Tag Archives: takecare

After the Scars #TakeCare

The first article I ever wrote for Threads back in 2012 was on the subject of scars. I had just finished my degree and I’d not self-harmed for a year, I was eating nearly normally, embarking on a research degree and trying to work out how to live in this new place of recovery, balancing mental illness and hope.

I was desperately trying to work out living between two realities – the knowledge of the darkness I’d inhabited – and the hope of a real life to lead.

The battle was over; but the scars remained.

It’s not something we think of, what happens after an eating disorder or self-harm have made their march through a life, the wreckage and legacy they leave behind, and yet it was the thing I was faced with most starkly in those first few years learning to live.

I used to hate the scars my body bore. They seemed to tell my story to all and sundry. They spoke of the worst years of my life, and I wanted to forge a new path.

I didn’t know how to move forward when my past was so glaringly obvious.

And this week, which marks both Eating Disorder Awareness Week and National Self-Harm Awareness Day, I’ve been thinking more and more about what happens when the worst is over and you’re left surveying the wreck.

Matt Bays writes:

“To find our redemption, we must be willing to visit the scene of the crime and, unimaginably, stay there for a while. It will take some time to survey the damage to sit in the ruins with God and acknowledge its full impact on our lives.”

It’s a daunting prospect; to survey the damage done sit with God in the midst of it, but as I’ve tried to do it this past year, I’ve seen something of God that I missed in the midst of self-harm.

My focus used to be, almost exclusively, on Jesus’ scars. They were proof to me that God cared; I hung my faith on the scars of Jesus because I needed to be understood at a time where I felt no-one understood.

The scars of Jesus tell a powerful story of redemption and hope – they tell us that our scars and our pasts need not define our futures – they don’t exclude us from the reach of the gospel.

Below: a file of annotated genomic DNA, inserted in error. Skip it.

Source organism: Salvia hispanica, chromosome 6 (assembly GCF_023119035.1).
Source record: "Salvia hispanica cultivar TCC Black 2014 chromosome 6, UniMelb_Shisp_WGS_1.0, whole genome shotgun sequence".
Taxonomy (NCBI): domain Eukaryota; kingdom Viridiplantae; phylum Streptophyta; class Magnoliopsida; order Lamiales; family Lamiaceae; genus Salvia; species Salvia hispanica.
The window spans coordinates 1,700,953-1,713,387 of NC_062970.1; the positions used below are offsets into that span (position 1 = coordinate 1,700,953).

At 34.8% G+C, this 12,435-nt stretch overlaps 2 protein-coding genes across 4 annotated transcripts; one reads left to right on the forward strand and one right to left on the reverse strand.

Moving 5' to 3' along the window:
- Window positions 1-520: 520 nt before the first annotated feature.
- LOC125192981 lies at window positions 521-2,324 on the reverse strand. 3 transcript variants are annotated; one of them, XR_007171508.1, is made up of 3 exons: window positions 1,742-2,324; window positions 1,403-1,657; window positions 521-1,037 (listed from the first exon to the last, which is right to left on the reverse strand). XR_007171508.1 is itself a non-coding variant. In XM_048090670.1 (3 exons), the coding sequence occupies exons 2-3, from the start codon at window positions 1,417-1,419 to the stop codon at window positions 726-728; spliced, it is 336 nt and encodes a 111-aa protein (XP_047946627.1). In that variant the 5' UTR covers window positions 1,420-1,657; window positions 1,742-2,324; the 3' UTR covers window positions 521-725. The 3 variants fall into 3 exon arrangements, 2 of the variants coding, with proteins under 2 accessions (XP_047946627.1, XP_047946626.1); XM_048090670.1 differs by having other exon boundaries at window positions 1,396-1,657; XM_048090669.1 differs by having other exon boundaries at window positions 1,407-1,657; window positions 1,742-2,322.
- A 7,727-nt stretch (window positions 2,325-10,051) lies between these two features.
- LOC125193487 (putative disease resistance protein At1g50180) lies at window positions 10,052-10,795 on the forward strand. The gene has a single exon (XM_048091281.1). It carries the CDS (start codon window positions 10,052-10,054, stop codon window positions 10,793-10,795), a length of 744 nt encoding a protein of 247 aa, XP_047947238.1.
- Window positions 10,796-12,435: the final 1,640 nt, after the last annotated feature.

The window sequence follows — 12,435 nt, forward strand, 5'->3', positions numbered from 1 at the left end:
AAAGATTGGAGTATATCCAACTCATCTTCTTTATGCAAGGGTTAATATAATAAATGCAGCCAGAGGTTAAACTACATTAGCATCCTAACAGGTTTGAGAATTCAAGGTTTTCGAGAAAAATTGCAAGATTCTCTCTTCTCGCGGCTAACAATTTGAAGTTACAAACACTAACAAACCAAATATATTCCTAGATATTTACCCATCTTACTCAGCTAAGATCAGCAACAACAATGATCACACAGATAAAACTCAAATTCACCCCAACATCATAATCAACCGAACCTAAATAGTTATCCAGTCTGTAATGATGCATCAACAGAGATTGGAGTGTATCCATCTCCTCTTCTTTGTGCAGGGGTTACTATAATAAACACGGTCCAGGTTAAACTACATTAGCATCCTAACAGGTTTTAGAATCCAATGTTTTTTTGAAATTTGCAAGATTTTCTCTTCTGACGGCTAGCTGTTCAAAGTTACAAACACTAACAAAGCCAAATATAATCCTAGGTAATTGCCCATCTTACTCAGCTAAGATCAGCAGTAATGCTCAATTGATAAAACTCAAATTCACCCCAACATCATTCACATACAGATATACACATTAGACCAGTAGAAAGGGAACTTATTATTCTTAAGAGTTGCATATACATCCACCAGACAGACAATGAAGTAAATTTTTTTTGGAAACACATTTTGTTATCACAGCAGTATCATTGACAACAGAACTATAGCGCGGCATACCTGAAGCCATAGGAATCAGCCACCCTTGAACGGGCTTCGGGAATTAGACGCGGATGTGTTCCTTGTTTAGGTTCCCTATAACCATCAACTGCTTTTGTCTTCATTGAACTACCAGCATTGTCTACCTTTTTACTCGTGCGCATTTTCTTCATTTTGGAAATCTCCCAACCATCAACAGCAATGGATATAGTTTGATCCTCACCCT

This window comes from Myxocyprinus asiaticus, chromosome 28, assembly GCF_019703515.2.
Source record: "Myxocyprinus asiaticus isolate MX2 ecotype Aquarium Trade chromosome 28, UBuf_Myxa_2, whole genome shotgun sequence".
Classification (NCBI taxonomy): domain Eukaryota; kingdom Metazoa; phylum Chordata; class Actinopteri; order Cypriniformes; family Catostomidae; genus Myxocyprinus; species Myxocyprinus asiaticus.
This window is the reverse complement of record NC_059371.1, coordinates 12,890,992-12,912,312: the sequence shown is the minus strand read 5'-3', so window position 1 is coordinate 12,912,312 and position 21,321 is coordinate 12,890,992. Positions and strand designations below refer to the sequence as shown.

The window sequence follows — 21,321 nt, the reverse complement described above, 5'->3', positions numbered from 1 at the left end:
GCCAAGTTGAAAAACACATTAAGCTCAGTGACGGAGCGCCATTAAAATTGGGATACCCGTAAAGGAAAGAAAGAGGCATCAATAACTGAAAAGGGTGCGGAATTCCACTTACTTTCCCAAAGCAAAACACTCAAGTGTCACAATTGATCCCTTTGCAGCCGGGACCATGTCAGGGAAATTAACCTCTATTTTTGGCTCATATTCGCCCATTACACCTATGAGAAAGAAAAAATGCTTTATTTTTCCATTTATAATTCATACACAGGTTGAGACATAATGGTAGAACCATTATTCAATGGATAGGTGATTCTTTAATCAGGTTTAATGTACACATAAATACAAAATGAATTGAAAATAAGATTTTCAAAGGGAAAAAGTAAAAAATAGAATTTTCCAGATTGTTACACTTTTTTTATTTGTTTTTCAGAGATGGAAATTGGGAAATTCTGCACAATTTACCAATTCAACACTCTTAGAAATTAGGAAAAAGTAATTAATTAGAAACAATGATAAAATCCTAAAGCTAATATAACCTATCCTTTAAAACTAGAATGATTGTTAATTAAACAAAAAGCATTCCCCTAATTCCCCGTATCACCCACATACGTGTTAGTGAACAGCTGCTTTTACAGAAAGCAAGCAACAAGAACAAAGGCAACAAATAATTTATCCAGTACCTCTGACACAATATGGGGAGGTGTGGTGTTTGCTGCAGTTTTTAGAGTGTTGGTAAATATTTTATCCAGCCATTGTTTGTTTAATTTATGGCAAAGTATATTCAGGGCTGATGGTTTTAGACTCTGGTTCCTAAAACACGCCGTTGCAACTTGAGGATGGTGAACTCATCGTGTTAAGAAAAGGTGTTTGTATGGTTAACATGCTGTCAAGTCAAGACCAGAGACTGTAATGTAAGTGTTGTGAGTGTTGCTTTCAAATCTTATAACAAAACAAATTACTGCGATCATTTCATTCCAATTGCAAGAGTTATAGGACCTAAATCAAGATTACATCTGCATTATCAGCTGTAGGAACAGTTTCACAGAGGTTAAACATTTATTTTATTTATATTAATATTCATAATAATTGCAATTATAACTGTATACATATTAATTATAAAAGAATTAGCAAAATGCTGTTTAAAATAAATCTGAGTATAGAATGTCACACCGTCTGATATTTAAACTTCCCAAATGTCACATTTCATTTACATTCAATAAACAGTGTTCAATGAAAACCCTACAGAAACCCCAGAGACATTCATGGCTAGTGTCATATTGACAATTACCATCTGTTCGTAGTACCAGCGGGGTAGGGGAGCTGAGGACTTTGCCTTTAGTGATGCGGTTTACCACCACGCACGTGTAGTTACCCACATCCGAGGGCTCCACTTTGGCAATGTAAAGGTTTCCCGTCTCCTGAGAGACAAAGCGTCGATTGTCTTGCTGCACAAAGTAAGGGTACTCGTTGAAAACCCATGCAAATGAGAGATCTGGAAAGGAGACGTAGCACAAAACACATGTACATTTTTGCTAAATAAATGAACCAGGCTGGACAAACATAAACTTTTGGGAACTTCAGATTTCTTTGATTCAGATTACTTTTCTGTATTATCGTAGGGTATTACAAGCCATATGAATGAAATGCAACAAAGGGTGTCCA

Hope can be found in the wreckage.

And my hope is found in Jesus not coming just to empathise with our darkness – but to defeat it.

As he stood before His disciples, scarred palms open, He was showing them that He’d done the impossible and defeated death, for them and for everyone.

The Message translation of a verse from Isaiah 53 says this:

“He took the punishment, and that made us whole. Through his bruises we get healed.”

The power in these words sometimes gets lost, I think.

And as I’ve surveyed the damage, I’ve glimpsed something of Jesus who not only extended scar striped arms, but who also formed the stars.

In the mess and mire of self-harm, I’d missed God’s majesty and might.

God is greater than self-harm and eating disorders – and yet He meets us in their midst to bring comfort and show us something of the wholeness that waits humanity on the other side of heaven.

It’s God’s care for us that reaches from heaven into our hearts and comforts us in our distress.

And it’s God’s care that flows through us when we reach out to those around us who are hurting.

As Paul puts in his letter to the Corinthians:

3Blessed be the God and Father of our Lord Jesus Christ, the Father of compassion and the God of all comfort, who comforts us in all our troubles, so that we can comfort those in any trouble with the comfort we ourselves have received from God. For just as the sufferings of Christ overflow to us, so also through Christ our comfort overflows.”

 

This post first featured on www.threadsuk.com

 

Encouraging Self-Care – Guest Post #TakeCare

It’s no secret that our health care system is overrun, with some saying it has reached a crisis point. For those people relying on the NHS for support it can be full of waiting lists, brief assessments and a general lack of bed-side manner. However, there is hope. Friends and family can aid those who are suffering in taking care of themselves.